The term ‘fake news’ has exploded in popularity ever since President-elect Donald Trump first tweeted those words in December 2016. It has permeated our political discourse to such an extent that the Collins Dictionary named it their ‘Word of the Year’ for 2017. Whereas Trump parrots ‘fake news’ in his attempt to discredit legitimate journalism, the term more accurately describes the propagation of outright lies – those consumed mostly by Trump’s own supporters. This clearly poses a serious threat to democracy, and has led to the suggestion that we are now living in a ‘post-truth world’.
Nonetheless, political lying is a phenomenon which far predates Donald Trump. The most enduring image of the 2016 Brexit referendum is that of the Vote Leave battle bus, emblazoned with the lie ‘We send the EU £350 million a week / let’s fund our NHS instead’. Other patent falsehoods include the claim that Turkey would soon be joining the EU and that there was no chance of Britain leaving the Single Market. However, it might be possible to trace the propagation of what could be described as ‘fake news’ even further back within the history of Euroscepticism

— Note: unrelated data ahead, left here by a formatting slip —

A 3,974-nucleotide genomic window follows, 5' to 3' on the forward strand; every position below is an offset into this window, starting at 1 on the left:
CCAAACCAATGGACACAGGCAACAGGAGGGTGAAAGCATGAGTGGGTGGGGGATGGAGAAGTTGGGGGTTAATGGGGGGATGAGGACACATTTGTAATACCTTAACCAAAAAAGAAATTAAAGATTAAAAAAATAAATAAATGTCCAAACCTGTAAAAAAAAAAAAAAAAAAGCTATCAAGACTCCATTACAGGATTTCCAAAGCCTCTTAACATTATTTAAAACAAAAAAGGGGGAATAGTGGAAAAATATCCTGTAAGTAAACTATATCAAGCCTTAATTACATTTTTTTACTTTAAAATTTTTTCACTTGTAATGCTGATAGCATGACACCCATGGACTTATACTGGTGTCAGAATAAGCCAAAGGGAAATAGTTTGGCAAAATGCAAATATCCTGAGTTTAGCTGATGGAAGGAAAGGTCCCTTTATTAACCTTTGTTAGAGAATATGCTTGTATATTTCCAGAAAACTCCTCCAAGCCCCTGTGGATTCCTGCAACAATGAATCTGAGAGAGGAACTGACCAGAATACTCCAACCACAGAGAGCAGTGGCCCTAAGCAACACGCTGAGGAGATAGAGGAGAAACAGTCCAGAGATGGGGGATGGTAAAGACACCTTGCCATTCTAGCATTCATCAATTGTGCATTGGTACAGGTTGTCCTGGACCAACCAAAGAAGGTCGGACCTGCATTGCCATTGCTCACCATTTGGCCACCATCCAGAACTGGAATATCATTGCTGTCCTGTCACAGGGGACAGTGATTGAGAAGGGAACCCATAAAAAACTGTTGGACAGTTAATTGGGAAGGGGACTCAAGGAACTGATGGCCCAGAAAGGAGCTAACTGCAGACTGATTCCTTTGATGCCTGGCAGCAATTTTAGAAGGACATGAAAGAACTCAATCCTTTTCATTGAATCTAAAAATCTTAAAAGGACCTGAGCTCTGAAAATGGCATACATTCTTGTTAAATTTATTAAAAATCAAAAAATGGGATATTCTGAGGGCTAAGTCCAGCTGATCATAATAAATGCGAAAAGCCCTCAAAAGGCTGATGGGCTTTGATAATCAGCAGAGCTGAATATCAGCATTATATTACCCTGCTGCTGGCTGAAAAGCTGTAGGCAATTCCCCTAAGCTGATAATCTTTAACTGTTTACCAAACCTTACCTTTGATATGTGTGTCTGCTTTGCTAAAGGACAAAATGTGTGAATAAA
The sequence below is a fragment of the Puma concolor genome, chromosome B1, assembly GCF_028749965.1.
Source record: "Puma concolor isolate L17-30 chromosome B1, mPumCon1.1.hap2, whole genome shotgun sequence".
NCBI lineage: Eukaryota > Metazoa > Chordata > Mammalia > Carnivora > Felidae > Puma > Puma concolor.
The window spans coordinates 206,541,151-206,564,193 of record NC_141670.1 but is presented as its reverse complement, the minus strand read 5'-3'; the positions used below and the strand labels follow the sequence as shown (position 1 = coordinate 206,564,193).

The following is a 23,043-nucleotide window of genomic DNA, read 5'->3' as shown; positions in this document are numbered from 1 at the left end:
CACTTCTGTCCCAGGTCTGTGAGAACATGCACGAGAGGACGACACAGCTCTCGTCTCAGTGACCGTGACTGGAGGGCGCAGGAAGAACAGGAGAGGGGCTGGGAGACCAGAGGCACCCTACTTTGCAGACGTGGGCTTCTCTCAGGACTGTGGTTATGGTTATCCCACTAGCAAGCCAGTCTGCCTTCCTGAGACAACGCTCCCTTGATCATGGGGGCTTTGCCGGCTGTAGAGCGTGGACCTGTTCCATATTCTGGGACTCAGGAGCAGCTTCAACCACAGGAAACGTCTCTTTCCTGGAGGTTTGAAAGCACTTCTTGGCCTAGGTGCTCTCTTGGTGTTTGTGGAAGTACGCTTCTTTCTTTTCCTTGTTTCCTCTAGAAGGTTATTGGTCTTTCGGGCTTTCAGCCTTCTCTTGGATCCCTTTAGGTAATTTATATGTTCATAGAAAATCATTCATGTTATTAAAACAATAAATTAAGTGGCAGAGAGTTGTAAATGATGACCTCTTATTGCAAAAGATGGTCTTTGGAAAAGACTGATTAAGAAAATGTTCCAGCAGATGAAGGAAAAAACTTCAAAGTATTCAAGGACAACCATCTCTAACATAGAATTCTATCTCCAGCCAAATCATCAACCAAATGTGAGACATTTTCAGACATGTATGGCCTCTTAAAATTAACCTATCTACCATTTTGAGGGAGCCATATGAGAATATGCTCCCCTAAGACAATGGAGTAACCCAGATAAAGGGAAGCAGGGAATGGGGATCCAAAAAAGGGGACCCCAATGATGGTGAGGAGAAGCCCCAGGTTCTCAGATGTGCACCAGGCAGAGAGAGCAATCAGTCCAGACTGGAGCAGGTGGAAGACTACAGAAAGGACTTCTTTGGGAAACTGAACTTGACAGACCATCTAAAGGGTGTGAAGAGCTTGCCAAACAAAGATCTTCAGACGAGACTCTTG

During the 1975 EEC referendum, Tony Benn claimed that 500,000 jobs had been lost as a result of membership since Britain joined the Community on 1st January 1973. This interpretation of the unemployment statistics strips away any sense of context, completely ignoring important factors such as the global impact of the 1973 OPEC oil crisis. Benn’s claim was thoroughly debunked by Roy Jenkins – as can be seen during this head-to-head debate hosted by a young David Dimbleby – as well as the independent National Institute of Economic and Social Research.
Despite this resounding criticism, Benn continued to repeat his claim during the referendum campaign. Labour’s Chief Whip, Robert Mellish, accused Benn of propagating ‘downright lies’, while Chancellor Denis Healey described him as ‘escaping into a cocoon of myth and fantasy’. Obvious parallels can be drawn to the way in which Boris Johnson refused to concede that Britain does not, in fact, send £350 million to the EU each week.
To what extent, then, can Tony Benn be said to have been guilty of propagating ‘fake news’ during the 1975 referendum? It seems clear from the remarks of his ministerial colleagues that such a description may well be apt. However, it is perhaps rather anachronistic to apply this term – a product social media and Kremlin-sponsored propaganda – to the 1970s. Benn’s misleading interpretation of official statistics pales in comparison to the unquestionable falsehoods of ‘fake news’ in the age of Donald Trump.
 ‘Benn reasserts claim over unemployment figures’, The Guardian, 21 May 1975, p.24.
 R. Lewis, Tony Benn: A Critical Biography (London: Associated Business Press, 1978), p.159.